Ports & Terminals

Tulsa Port, MKARNS To Celebrate Anniversary

This year, the Tulsa Port of Catoosa celebrates two closely related but distinct anniversaries: the 50th anniversary of the McClellan-Kerr Arkansas River Navigation System (MKARNS) and that of the port itself, which sits at the head of the system. 

The anniversary of the MKARNS will be marked this year June 4, to commemorate the June 5, 1971, speech by President Richard M. Nixon that formally opened the system. Nixon began his speech by noting that the famous “cowboy philosopher,” political commentator and newspaper columnist Will Rogers once mocked infrastructure bills coming out of Congress by saying he could get a harbor built on the Verdigris River.

 “Today,” said Nixon, “the people of Oklahoma and Arkansas got the last laugh on Will Rogers,” as their states now qualified as “maritime states,” with tremendous benefits for farmers and local manufacturers.

That last laugh was repeated in 2019, when the port doubled its land area by acquiring 2,000 acres for port development in Inola, Okla., on the Verdigris River. 

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This year, a number of elected officials are expected to speak at the June 4 anniversary event, to be held at the port. Among those who have committed to appear are the mayor of Tulsa, G.T. Bynum, and the lieutenant governor of Oklahoma, Matt Pinnell.

It’s hoped that some of the senators and representatives can also attend and speak. But Sheila Shook, who is in charge of workforce and education programs at the Tulsa Port of Catoosa, said she was not sure who would attend, since they are involved in ongoing negotiations in Congress over President Joe Biden’s infrastructure plan and the Republicans’ counterproposal. “Our senators are tied to that infrastructure bill. We may need for them to stay in Washington, D.C., and work on that bill!” she said. “We would like to have them here, of course, but it may be more important for them to stay. This port needs an infrastructure bill!”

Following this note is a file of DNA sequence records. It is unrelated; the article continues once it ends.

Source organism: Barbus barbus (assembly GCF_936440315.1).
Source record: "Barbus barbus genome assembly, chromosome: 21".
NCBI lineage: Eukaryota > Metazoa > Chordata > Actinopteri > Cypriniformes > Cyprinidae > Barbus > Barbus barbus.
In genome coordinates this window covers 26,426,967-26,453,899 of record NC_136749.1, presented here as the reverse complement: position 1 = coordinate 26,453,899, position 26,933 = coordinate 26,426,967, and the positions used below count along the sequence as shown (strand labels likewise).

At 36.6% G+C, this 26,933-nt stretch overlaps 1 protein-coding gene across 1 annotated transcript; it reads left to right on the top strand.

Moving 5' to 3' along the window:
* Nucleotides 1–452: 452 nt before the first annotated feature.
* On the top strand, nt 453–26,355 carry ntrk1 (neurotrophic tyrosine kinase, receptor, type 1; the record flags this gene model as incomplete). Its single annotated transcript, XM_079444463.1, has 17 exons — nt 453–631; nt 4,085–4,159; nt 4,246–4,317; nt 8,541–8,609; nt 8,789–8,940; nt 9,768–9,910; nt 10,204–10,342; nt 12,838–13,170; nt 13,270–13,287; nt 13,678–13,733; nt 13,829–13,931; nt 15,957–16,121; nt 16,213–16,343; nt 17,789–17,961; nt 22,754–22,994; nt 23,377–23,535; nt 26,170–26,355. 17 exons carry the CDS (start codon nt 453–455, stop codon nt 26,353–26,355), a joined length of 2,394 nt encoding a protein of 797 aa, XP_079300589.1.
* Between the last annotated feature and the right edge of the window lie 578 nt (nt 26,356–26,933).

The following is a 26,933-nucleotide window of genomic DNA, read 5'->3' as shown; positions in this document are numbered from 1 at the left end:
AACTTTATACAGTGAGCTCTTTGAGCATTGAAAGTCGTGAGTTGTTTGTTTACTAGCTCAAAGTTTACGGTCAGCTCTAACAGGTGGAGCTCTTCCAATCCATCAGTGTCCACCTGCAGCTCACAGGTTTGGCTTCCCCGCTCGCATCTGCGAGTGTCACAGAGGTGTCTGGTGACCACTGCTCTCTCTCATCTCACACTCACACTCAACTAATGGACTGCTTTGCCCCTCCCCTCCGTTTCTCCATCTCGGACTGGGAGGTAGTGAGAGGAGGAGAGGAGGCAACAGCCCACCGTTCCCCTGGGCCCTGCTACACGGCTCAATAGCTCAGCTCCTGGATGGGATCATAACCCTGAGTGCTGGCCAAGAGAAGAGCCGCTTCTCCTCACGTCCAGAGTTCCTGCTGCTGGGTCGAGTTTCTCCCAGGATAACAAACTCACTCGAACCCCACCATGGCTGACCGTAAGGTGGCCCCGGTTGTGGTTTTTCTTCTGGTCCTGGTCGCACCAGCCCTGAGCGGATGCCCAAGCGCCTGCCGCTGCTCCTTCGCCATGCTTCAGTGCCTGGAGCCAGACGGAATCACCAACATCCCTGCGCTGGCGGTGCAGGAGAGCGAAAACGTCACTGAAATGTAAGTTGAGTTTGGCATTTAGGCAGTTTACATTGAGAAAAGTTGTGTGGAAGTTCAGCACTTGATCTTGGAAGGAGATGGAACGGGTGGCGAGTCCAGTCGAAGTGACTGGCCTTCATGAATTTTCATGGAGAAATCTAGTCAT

The port continues to advocate for a 12-foot channel for the river system, although it does not need to wait for that for new developments. About 90 percent of the port’s commodities are agricultural, said Shook, including grains and fertilizer. “It is one-fifth the cost sending wheat and soybeans by barge rather than truck,” Shook said. 

The port already handles break-bulk cargoes as well, and it is currently in negotiations to take advantage of container-on-barge developments, with WATCO’s Tuloma Stevedoring operating the general dry cargo dock serving the Verdigris River portion of the MKARNS in Oklahoma. 

“We feel we have the best facilities for that here,” Shook said of container-on-barge.

The public dock, 720 feet long with a 230-foot-wide concrete apron, is equipped with an assortment of forklifts and cranes, including a 200-ton overhead traveling bridge crane. All can transfer directly between barge, railcar and truck.